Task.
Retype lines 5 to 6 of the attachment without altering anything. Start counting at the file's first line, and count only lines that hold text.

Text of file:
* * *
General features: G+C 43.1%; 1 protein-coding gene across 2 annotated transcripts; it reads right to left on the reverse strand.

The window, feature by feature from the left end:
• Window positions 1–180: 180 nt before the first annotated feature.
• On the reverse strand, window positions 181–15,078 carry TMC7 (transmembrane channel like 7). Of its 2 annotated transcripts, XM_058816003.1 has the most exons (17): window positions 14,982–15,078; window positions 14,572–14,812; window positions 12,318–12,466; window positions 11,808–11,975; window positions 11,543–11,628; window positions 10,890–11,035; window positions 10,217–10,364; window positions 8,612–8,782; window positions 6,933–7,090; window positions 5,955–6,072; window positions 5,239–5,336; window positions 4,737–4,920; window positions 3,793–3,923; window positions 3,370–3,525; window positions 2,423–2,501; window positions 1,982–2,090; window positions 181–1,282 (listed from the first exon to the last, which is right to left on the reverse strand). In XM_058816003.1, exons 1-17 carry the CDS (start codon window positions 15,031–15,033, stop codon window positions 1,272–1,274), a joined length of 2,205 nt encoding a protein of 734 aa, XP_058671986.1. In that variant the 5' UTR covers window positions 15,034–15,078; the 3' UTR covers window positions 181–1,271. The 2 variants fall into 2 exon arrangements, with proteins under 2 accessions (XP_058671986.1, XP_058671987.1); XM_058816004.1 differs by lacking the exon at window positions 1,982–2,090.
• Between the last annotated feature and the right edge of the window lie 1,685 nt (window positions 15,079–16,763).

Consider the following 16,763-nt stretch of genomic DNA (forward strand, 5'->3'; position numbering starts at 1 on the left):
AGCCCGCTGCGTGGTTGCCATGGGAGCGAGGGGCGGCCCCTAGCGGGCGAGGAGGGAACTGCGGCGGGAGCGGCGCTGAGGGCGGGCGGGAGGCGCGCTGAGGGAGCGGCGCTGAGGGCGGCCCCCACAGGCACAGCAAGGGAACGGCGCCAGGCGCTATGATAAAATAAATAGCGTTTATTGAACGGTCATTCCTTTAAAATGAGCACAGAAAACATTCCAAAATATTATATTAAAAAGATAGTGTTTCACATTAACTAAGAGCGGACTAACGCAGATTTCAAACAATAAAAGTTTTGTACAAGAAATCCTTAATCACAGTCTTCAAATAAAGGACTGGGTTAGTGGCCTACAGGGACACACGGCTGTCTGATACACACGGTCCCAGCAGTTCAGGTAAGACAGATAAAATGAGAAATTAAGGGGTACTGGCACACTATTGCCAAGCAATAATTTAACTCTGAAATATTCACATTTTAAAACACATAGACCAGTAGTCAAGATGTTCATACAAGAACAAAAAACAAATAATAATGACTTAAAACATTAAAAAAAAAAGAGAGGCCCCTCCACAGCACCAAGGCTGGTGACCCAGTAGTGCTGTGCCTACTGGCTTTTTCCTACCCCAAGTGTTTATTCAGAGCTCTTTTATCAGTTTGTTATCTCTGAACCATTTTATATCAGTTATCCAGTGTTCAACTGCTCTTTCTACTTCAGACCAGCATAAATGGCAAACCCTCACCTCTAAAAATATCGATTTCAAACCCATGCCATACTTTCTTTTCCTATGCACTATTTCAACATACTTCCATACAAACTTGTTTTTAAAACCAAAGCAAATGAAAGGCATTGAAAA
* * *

• Between the last annotated feature and the right edge of the window lie 1,685 nt (window positions 15,079–16,763).

Consider the following 16,763-nt stretch of genomic DNA (forward strand, 5'->3'; position numbering starts at 1 on the left):